Fish is the main protein in the Amazonian cuisine. There are dozens of exceptionally tasteful species of fish: peixe nobre (noble fish), the pirarucu (the palargest world freshwater fish) and the tambaqui are good examples. They are big fishes, almost boneless, and delicious when grilled over charcoal.
Also exceptional are smaller fishes like surubim, curimati, jaraqui, acari and tucunar. The freshness and the special flavour of all those species of Amazon fish make the dishes based on them truly ravishing. They are usually served grilled, but they can also be fried or presented in tomato sauce (escabeche), coconut milk or stewed in tucupi (a true marvellous sauce, made of fermented manioc juices).
Manioc is also a major component of Amazonian cuisine, besides the Amazon fish. Many dishes include the manioc, as it is the case of pato no tucupi (duck in tucupi), a typical Amazon dish (and probably the most famous), based on the exotic sauce of tucupi. It's also the case of tacaca, a shrimp soup, available everywhere, including street corners and docks. Or manicoba, a dish including pieces of meat, sausage and chicory leaves (besides the manioc).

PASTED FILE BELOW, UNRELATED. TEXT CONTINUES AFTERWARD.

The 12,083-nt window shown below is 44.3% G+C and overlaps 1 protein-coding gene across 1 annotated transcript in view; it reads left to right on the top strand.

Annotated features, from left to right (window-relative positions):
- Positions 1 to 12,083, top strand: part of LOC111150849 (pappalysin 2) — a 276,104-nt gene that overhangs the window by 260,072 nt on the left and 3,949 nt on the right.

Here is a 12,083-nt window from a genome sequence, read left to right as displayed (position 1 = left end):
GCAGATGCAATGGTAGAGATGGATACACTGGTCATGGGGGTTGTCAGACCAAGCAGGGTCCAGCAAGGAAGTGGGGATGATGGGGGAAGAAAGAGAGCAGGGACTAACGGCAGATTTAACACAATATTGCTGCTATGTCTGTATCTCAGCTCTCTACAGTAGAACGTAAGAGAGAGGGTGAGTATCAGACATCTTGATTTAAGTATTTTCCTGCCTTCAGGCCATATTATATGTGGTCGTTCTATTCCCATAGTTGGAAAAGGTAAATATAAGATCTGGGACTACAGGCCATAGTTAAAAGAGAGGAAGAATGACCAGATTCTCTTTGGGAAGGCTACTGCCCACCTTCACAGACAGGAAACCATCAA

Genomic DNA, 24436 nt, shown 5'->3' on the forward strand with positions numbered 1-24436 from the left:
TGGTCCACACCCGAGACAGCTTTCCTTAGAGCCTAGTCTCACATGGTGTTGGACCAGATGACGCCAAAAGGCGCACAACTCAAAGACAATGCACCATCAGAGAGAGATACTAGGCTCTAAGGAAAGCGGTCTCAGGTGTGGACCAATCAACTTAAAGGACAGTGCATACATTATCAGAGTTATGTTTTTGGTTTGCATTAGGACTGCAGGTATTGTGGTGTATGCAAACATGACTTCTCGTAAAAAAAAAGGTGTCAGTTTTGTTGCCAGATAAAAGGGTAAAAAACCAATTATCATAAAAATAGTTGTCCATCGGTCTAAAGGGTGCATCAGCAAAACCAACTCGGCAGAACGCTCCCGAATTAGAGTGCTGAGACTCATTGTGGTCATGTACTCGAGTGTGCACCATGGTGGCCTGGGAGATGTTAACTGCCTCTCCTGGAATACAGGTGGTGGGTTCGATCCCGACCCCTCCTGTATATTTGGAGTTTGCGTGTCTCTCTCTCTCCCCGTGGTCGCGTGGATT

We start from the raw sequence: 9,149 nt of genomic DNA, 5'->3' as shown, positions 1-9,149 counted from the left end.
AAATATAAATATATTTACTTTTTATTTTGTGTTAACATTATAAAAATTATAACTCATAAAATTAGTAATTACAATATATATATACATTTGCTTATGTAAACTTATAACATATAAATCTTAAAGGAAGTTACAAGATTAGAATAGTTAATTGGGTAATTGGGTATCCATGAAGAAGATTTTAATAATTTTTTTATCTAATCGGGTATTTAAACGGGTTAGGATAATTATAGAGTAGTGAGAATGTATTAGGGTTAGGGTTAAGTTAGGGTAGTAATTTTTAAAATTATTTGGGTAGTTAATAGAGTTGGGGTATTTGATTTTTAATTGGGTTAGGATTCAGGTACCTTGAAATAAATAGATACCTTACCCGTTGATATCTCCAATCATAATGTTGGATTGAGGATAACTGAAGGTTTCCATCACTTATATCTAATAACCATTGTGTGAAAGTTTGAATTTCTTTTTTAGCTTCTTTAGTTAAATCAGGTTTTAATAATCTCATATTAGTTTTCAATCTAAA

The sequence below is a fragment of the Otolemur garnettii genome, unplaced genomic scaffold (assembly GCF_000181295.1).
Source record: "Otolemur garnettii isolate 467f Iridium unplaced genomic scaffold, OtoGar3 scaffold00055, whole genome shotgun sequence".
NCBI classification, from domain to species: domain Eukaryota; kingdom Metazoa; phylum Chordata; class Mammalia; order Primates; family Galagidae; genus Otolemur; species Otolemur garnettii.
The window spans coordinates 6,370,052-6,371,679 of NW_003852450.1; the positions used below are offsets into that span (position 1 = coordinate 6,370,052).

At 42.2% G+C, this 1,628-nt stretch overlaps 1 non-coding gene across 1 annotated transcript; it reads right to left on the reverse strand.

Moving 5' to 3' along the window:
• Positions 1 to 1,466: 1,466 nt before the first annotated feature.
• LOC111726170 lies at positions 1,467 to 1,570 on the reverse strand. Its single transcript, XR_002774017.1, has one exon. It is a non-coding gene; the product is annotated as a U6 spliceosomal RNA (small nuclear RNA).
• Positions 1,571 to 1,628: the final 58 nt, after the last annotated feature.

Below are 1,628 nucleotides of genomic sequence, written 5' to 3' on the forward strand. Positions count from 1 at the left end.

Also common in the Amazonian food is an adapted version of vatapa, a bahian seafood dish. See, Entertainment, Night Life, Cuisine, for details about these and other Brazilian dishes.
Amazon fruit and juices
The other staple of Amazonian cuisine - besides fish and manioc - is local fruit and the juices and ice creams based on them. There are, in Amazon, unique tropical fruits - unknown or seldom commercialized even in other Brazilian regions - which make one's mouth water. Taste, for example, the acerola, the peroba, the graviola, the fruta de conde (or ata), or the cupuassu, the most exotic of all (the cupuassu looks like an elongated coconut, but its taste is much more exotic). Taste also thea acai, the most common Amazon fruit dessert, or palm tree juices as tapereba, buriti or bacuri. It's delicious and unique.